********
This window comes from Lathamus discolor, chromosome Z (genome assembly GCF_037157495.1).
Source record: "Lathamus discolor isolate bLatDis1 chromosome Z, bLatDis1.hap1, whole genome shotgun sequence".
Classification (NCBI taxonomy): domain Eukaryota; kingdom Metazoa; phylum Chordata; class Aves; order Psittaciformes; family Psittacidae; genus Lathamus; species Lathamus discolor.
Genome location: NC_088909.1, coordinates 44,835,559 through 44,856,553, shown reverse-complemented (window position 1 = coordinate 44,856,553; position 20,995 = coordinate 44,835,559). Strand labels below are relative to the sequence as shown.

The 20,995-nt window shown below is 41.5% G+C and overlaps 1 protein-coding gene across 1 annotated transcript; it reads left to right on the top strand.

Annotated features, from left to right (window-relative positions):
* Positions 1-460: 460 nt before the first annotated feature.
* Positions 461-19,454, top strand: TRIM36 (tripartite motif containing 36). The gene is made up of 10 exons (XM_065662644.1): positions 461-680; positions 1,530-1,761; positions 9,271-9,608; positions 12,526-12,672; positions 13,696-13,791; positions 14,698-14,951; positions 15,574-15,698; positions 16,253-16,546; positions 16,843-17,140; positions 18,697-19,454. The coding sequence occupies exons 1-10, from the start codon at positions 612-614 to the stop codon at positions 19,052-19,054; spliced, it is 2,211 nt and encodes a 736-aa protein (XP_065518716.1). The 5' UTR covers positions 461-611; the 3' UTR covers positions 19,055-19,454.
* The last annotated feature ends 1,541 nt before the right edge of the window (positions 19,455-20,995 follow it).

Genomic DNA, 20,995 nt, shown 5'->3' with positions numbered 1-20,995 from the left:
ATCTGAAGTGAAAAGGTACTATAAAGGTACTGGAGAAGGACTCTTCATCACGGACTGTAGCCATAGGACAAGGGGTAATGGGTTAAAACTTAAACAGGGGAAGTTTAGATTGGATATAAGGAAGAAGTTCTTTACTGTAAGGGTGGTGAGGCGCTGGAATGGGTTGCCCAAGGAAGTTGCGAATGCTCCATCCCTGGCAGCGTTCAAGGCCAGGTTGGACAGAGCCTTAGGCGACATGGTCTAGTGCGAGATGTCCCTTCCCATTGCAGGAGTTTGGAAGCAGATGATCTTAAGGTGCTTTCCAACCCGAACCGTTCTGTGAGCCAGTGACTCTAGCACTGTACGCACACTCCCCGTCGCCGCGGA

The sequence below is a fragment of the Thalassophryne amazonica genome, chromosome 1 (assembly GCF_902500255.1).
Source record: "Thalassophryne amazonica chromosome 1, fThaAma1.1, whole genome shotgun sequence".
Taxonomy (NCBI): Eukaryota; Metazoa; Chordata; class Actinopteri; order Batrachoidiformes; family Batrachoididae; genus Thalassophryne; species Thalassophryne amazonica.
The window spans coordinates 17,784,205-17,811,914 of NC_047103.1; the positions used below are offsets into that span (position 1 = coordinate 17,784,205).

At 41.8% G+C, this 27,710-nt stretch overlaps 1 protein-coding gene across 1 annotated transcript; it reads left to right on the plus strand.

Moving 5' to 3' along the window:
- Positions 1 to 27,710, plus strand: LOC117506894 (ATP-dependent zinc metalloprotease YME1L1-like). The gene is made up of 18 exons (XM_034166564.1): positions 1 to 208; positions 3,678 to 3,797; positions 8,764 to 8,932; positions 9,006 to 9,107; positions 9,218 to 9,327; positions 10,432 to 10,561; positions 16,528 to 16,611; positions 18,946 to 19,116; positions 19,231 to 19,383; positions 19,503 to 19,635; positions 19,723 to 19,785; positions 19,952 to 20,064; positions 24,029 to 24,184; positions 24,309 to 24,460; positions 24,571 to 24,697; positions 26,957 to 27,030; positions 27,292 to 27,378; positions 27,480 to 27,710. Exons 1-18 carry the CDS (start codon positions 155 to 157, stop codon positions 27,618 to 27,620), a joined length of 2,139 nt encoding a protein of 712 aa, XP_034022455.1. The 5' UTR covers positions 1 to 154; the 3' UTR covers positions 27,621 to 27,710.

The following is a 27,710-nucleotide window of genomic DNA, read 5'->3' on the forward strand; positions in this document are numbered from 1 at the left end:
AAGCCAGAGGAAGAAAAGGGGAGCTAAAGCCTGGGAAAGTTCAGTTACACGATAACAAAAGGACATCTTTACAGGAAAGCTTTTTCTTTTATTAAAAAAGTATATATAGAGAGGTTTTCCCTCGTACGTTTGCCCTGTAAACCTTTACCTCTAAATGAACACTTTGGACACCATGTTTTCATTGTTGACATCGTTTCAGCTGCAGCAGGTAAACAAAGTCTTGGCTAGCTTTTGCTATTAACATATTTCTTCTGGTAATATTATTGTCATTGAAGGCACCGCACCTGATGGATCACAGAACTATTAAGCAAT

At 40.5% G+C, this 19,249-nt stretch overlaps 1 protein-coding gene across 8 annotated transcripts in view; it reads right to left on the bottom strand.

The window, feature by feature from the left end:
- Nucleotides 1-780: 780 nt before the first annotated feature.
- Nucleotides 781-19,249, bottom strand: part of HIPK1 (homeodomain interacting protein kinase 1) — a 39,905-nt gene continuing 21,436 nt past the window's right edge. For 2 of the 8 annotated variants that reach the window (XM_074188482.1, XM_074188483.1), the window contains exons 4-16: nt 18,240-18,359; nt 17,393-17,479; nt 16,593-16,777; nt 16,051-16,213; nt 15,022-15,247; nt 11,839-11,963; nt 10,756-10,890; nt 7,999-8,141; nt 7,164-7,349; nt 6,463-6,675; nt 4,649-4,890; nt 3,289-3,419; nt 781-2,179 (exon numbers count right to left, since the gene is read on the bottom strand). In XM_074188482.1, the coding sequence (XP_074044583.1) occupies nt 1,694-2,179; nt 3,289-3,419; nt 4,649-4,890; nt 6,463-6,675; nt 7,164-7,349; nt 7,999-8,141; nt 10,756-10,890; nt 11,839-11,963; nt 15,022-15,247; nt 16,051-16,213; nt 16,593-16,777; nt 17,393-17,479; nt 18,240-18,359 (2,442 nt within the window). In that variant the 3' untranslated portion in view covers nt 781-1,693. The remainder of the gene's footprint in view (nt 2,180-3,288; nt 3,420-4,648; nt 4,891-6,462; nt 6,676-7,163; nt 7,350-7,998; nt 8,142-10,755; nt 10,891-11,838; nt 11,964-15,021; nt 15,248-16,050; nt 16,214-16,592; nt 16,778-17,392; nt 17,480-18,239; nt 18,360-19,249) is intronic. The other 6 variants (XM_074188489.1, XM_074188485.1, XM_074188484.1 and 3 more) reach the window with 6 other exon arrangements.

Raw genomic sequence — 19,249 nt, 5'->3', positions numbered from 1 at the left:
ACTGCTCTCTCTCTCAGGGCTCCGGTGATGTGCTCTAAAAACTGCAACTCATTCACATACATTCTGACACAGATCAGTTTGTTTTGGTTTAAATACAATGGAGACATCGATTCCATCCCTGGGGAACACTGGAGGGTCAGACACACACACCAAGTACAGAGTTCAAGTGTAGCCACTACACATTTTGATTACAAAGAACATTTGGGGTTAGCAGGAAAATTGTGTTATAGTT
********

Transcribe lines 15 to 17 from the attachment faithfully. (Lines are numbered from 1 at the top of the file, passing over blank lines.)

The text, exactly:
The window spans coordinates 17,784,205-17,811,914 of NC_047103.1; the positions used below are offsets into that span (position 1 = coordinate 17,784,205).

At 41.8% G+C, this 27,710-nt stretch overlaps 1 protein-coding gene across 1 annotated transcript; it reads left to right on the plus strand.

Moving 5' to 3' along the window: